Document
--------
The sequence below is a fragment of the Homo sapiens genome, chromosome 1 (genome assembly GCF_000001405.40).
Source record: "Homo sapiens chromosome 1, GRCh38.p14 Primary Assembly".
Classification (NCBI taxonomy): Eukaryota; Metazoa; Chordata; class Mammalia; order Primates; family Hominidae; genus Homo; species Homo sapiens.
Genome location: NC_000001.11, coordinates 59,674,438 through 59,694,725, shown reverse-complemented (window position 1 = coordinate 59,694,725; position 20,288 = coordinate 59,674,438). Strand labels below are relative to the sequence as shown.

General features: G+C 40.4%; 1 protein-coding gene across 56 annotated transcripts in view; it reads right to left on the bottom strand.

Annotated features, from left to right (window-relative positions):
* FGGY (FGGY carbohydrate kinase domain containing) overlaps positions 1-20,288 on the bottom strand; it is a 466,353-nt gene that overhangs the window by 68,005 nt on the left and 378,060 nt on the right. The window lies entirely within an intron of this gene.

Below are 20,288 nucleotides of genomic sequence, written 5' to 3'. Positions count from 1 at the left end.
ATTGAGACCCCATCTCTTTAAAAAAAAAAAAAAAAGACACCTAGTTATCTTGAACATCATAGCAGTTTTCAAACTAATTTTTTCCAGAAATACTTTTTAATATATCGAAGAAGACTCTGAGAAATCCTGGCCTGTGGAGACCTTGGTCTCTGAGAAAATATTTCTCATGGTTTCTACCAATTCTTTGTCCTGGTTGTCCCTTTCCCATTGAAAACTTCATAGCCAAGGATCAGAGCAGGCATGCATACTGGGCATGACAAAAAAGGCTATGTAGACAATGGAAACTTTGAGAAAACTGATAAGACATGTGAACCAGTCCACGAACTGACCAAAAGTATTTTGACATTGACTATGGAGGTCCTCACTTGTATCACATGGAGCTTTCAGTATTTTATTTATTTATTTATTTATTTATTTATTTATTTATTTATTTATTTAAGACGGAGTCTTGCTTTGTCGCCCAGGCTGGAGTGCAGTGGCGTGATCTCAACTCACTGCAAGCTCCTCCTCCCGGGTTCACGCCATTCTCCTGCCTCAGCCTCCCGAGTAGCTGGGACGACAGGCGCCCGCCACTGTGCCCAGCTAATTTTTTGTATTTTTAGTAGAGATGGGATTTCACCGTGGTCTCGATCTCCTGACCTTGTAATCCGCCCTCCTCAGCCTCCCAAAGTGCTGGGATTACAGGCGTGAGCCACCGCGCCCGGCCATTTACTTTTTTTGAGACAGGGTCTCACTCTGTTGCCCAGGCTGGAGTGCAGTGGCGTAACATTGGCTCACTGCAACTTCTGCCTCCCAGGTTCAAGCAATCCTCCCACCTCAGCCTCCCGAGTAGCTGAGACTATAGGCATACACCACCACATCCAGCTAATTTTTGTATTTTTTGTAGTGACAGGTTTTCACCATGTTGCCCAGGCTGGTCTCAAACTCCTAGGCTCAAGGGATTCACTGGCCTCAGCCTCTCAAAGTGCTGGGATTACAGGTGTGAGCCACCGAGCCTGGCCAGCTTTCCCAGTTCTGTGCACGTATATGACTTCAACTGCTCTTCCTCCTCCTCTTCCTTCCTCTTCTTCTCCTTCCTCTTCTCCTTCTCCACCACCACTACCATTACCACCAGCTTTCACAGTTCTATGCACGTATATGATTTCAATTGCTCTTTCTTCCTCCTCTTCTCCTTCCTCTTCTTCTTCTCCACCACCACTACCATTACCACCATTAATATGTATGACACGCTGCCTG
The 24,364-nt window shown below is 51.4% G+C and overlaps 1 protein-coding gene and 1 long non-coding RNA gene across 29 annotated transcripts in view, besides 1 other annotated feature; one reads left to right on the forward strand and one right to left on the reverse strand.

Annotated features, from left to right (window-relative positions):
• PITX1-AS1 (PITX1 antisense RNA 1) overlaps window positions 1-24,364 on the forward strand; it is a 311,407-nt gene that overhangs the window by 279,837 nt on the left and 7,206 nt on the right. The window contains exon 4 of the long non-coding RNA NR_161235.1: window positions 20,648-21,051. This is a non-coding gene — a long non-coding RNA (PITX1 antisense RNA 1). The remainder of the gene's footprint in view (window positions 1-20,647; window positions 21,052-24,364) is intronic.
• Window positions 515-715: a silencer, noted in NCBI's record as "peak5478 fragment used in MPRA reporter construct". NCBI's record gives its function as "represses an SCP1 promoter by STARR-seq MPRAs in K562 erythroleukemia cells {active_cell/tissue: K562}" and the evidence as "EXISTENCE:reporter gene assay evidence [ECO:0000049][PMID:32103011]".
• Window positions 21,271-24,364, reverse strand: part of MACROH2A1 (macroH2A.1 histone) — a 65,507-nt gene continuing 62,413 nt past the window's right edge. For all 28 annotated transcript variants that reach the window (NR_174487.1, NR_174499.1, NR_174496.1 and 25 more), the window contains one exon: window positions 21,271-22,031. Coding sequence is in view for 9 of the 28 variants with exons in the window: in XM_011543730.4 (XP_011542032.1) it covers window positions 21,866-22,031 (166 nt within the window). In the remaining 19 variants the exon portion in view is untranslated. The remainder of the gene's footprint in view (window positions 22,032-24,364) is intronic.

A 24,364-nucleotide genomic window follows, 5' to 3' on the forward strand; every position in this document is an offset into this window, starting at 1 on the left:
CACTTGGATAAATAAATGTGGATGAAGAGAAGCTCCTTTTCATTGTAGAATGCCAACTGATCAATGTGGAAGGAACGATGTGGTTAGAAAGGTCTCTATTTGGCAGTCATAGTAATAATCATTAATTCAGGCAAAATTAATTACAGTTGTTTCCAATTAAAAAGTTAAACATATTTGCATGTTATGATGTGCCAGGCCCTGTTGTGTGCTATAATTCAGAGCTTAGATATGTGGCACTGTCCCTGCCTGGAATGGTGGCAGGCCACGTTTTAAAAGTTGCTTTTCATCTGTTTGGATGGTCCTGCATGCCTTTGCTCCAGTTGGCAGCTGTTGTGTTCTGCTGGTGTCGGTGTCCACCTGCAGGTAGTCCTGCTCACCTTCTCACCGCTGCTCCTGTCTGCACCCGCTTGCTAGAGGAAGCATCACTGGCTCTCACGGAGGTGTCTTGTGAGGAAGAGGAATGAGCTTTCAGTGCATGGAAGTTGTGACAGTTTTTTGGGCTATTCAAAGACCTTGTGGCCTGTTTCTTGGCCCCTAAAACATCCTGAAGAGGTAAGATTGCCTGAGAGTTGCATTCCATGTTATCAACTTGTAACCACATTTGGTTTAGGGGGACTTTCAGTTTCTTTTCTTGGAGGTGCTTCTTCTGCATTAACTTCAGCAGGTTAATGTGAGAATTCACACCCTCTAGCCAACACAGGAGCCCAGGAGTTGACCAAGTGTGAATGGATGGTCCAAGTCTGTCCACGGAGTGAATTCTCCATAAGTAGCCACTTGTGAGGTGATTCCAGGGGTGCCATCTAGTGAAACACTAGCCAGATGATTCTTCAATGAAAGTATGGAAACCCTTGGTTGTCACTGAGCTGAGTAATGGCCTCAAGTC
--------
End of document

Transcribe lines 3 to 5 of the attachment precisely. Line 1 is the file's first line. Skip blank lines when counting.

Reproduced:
Classification (NCBI taxonomy): Eukaryota; Metazoa; Chordata; class Mammalia; order Primates; family Hominidae; genus Homo; species Homo sapiens.
Genome location: NC_000001.11, coordinates 59,674,438 through 59,694,725, shown reverse-complemented (window position 1 = coordinate 59,694,725; position 20,288 = coordinate 59,674,438). Strand labels below are relative to the sequence as shown.

General features: G+C 40.4%; 1 protein-coding gene across 56 annotated transcripts in view; it reads right to left on the bottom strand.